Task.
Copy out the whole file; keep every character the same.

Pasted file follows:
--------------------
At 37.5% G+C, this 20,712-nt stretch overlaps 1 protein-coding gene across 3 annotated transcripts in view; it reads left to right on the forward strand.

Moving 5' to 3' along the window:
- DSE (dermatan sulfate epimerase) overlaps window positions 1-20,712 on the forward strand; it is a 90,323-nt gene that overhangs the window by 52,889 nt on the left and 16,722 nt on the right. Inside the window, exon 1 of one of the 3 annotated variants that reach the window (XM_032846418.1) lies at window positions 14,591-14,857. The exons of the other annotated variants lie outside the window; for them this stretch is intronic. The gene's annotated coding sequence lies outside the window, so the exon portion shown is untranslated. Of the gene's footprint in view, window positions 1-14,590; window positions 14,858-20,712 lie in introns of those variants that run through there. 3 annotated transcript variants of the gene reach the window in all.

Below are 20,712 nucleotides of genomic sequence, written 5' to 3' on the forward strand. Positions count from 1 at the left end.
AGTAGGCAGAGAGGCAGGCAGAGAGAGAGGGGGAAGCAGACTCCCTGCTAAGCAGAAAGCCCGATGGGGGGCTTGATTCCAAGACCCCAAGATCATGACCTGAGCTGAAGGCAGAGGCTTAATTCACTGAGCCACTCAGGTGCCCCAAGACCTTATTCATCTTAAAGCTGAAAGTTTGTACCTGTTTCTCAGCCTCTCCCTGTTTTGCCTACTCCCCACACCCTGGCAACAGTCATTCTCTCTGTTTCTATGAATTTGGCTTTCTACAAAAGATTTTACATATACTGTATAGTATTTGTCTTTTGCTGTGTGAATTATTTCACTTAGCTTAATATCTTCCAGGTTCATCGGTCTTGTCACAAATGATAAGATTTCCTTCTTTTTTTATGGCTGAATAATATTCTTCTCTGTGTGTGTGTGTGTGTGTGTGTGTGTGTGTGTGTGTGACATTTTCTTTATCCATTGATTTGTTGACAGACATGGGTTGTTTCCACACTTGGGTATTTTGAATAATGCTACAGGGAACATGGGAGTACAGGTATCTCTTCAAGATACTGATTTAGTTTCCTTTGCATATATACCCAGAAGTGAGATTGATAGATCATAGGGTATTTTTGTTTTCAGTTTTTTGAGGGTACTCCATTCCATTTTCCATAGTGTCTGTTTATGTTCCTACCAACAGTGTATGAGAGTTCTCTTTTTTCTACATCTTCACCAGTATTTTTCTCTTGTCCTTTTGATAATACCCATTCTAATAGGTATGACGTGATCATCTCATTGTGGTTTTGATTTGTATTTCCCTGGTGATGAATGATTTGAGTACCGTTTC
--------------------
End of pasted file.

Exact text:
At 37.5% G+C, this 20,712-nt stretch overlaps 1 protein-coding gene across 3 annotated transcripts in view; it reads left to right on the forward strand.

Moving 5' to 3' along the window:
- DSE (dermatan sulfate epimerase) overlaps window positions 1-20,712 on the forward strand; it is a 90,323-nt gene that overhangs the window by 52,889 nt on the left and 16,722 nt on the right. Inside the window, exon 1 of one of the 3 annotated variants that reach the window (XM_032846418.1) lies at window positions 14,591-14,857. The exons of the other annotated variants lie outside the window; for them this stretch is intronic. The gene's annotated coding sequence lies outside the window, so the exon portion shown is untranslated. Of the gene's footprint in view, window positions 1-14,590; window positions 14,858-20,712 lie in introns of those variants that run through there. 3 annotated transcript variants of the gene reach the window in all.

Below are 20,712 nucleotides of genomic sequence, written 5' to 3' on the forward strand. Positions count from 1 at the left end.
AGTAGGCAGAGAGGCAGGCAGAGAGAGAGGGGGAAGCAGACTCCCTGCTAAGCAGAAAGCCCGATGGGGGGCTTGATTCCAAGACCCCAAGATCATGACCTGAGCTGAAGGCAGAGGCTTAATTCACTGAGCCACTCAGGTGCCCCAAGACCTTATTCATCTTAAAGCTGAAAGTTTGTACCTGTTTCTCAGCCTCTCCCTGTTTTGCCTACTCCCCACACCCTGGCAACAGTCATTCTCTCTGTTTCTATGAATTTGGCTTTCTACAAAAGATTTTACATATACTGTATAGTATTTGTCTTTTGCTGTGTGAATTATTTCACTTAGCTTAATATCTTCCAGGTTCATCGGTCTTGTCACAAATGATAAGATTTCCTTCTTTTTTTATGGCTGAATAATATTCTTCTCTGTGTGTGTGTGTGTGTGTGTGTGTGTGTGTGTGTGTGACATTTTCTTTATCCATTGATTTGTTGACAGACATGGGTTGTTTCCACACTTGGGTATTTTGAATAATGCTACAGGGAACATGGGAGTACAGGTATCTCTTCAAGATACTGATTTAGTTTCCTTTGCATATATACCCAGAAGTGAGATTGATAGATCATAGGGTATTTTTGTTTTCAGTTTTTTGAGGGTACTCCATTCCATTTTCCATAGTGTCTGTTTATGTTCCTACCAACAGTGTATGAGAGTTCTCTTTTTTCTACATCTTCACCAGTATTTTTCTCTTGTCCTTTTGATAATACCCATTCTAATAGGTATGACGTGATCATCTCATTGTGGTTTTGATTTGTATTTCCCTGGTGATGAATGATTTGAGTACCGTTTC